Sunday, May 16, 2004

Many N.Ky. students lack
multicultural experience

But some suspect they'll continue living and working mostly among white people

By Karen Gutierrez
The Cincinnati Enquirer

Dixie Heights hallway
Students change classes on a recent day at Dixie Heights High School in Edgewood. Last year, about 6 percent of Dixie Heights students were minorities.
(Patrick Reddy photo)

EDGEWOOD - Dixie Heights High School is 94 percent white. Bethany Denham will find out soon what that means for her future.

Bethany is a junior at Dixie. She plans to attend Kentucky State University, whose music program she admires. But Kentucky State is a historically black college, and Bethany is white.

She expects to be a bit unnerved, she says. With so few minorities at Dixie Heights, her knowledge of African-Americans has been shaped in large part by reports of shootings in Cincinnati.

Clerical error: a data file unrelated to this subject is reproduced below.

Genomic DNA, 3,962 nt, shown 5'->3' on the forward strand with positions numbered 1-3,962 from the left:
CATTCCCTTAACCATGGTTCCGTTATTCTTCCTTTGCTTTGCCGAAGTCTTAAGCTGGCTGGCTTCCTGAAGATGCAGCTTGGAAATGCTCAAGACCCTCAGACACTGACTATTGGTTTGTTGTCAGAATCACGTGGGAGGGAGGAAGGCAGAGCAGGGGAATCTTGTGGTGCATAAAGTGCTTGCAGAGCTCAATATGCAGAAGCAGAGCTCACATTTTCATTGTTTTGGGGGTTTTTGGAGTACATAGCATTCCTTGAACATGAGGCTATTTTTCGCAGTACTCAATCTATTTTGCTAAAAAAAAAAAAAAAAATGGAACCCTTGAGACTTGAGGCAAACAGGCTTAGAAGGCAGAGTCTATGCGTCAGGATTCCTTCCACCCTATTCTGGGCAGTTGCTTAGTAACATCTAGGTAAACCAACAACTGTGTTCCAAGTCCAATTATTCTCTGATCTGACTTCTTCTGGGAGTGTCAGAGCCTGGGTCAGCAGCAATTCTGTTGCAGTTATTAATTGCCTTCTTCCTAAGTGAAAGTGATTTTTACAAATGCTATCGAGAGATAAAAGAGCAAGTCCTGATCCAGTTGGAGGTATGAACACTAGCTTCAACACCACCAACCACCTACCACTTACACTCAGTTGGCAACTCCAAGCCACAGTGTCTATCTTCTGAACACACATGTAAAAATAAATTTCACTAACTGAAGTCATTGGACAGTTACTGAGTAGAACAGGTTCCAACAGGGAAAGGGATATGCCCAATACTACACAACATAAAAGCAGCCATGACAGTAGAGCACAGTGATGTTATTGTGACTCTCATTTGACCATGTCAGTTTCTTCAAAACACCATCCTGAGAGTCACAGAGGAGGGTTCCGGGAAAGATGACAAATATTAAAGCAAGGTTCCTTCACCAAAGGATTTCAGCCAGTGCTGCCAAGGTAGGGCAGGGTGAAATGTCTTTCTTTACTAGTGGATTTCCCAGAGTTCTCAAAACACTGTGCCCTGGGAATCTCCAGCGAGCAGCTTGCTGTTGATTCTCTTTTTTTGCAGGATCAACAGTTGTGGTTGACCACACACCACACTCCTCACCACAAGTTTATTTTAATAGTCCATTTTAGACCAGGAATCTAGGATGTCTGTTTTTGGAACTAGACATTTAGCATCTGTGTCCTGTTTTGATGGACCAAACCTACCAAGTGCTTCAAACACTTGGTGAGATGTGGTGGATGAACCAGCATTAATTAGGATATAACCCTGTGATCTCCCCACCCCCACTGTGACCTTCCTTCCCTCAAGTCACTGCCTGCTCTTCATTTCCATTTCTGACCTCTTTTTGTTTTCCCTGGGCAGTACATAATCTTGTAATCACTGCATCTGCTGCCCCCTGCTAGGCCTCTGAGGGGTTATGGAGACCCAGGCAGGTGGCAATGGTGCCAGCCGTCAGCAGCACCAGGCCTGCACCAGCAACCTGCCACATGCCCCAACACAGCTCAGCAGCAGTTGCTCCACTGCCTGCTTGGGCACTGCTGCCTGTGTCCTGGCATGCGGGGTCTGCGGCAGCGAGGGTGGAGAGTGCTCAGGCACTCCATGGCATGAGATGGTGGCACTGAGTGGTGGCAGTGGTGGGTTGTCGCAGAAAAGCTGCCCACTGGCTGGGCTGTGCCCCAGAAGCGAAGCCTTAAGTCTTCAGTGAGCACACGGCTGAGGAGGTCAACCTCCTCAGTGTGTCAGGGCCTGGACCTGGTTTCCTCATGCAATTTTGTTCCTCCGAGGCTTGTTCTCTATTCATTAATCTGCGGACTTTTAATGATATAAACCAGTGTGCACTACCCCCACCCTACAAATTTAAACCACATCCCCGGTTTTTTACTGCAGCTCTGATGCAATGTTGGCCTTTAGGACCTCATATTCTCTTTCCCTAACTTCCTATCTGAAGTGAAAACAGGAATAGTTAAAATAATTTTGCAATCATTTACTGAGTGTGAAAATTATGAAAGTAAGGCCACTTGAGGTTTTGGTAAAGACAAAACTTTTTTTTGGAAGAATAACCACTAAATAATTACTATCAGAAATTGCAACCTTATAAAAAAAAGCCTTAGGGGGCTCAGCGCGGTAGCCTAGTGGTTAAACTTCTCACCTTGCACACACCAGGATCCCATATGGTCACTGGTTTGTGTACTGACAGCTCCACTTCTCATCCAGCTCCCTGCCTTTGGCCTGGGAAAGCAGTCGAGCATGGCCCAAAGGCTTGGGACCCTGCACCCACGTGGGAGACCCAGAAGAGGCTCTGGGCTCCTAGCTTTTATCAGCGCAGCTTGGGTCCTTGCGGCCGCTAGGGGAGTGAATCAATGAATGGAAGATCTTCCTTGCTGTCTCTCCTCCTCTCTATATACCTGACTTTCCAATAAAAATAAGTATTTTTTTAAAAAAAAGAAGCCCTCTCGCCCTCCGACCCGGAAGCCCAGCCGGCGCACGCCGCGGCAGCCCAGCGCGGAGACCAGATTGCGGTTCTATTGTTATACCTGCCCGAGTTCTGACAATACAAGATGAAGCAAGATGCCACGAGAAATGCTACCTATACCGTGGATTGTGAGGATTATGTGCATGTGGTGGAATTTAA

"If Dixie Heights were more diverse, she says, she would surely feel differently. But the school's racial makeup reflects the city around it, which is 97 percent white. That's also typical for Northern Kentucky school districts.

Last year, only about 6 percent of Dixie Heights students were minorities.

Occasionally, someone will speak up about ethnicity. In Spanish class, for instance, a Venezuelan student once pointed out to her classmates that not all Hispanics are from Mexico.

For the most part, though, there is little debate about race because so few Dixie students can speak from a nonwhite perspective. Some students say they're probably not well-prepared for the diversity they will encounter later.

History teacher Rick Raabe isn't sure what can be done about that. Students would likely get a more accurate view of America through exposure to more cultures, he says. But there simply aren't many minorities living in the school district.


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